A quarter (25%) of seniors believe their life advice can go viral on social media, with a whopping 63% using these platforms daily.
According to a survey of 2,000 Americans 65 and older, 41% also think their insights are worthy of being written into a book. The study was conducted by OnePoll on behalf of Comfort Keepers for the National Day of Joy.
Their pearls of wisdom may come from their youth. Some top tips from their younger years include, “be a good person even when it’s difficult,” “don’t spend money beyond your means,” “learn from the mistakes of others,” and “stay true to yourself.”
The survey also found the top three things that make seniors happy are family (71%), friends (49%) and good weather (26%).
The average age that brought them the most joy in their life? Fifty-seven.
To reconnect to their younger years, seniors spend time exercising (45%), listening to music from their youth (44%) and simply smiling (42%).
Two-thirds (66%) of older Americans would even be open to wearing fashion trends of yesteryear, such as bell-bottoms (27%). One in five (21%) would most love to wear the style of the 1970s, which more than a quarter (26%) also cited as the best decade for entertainment.
And seniors are still grooving to their favorite rock artists, with The Beatles (47%), The Beach Boys (45%) and The Rolling Stones (38%) as their top picks.
Another thing seniors want to see re-popularized? Food trends from their youth, with 40% yearning for carrot cake to go viral.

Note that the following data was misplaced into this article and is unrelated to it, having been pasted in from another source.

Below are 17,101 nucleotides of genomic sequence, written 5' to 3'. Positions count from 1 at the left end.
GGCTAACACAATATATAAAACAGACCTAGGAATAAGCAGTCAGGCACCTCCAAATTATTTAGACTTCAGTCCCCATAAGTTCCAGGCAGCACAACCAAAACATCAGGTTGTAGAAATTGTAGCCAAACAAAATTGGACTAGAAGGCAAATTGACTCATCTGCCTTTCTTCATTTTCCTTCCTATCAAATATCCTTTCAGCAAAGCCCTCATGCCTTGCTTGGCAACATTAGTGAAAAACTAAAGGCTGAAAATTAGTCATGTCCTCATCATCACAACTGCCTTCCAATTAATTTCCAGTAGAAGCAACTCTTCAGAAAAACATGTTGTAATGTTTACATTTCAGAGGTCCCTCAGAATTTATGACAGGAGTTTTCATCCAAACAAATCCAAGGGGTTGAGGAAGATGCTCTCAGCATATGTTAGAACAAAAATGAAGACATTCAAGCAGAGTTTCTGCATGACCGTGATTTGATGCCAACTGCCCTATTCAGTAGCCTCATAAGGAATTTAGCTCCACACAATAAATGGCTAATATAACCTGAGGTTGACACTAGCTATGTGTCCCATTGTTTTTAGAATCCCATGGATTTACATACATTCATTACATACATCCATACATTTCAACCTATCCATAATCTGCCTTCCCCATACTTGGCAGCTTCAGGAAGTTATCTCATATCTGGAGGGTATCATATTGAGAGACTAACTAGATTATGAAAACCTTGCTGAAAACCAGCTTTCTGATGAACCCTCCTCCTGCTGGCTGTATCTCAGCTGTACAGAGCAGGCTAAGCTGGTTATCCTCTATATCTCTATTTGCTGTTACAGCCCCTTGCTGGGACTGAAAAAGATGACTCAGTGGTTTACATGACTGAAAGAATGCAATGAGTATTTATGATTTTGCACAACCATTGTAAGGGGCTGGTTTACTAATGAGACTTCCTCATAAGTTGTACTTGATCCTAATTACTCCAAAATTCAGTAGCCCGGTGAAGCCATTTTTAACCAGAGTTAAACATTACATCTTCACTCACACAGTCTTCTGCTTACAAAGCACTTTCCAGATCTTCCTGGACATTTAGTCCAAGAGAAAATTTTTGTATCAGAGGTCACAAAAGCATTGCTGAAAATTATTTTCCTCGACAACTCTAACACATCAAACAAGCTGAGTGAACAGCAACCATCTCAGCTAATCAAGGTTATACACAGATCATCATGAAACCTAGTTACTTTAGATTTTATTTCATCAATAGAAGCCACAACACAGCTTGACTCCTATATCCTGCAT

But older respondents are also keeping up with the times by watching current TV shows or series (69%), trying new activities (27%), listening to new music (26%) and following food trends (26%).
“Many things can change as we get older, but finding joy in both familiar and new activities in life remains a wonderful constant,” said Sherri Snelling, corporate gerontologist, author and spokesperson for Comfort Keepers. “We can all take a page from the older generation by reflecting on what already brings us joy while remaining open to trying something new.”
The past decade has been an opportunity for seniors to learn new things, from “how to access webinars and Zoom sessions” and “crocheting” to “pickleball,” “tap dancing,” and “caring for rescue/rehomed parrots.”
However, 86% would go back in time if they could. Most would do so to make better decisions (57%), spend more time with loved ones (46%) and relive all their happiest moments (31%).
“When we focus on activities that bring energy, effort and enjoyment, it has both immediate and future rewards to improve our well-being. Bringing joy into your life is one of the best things you can do to live happier, healthier and longer,” Snelling added.
Produced in association with SWNS Research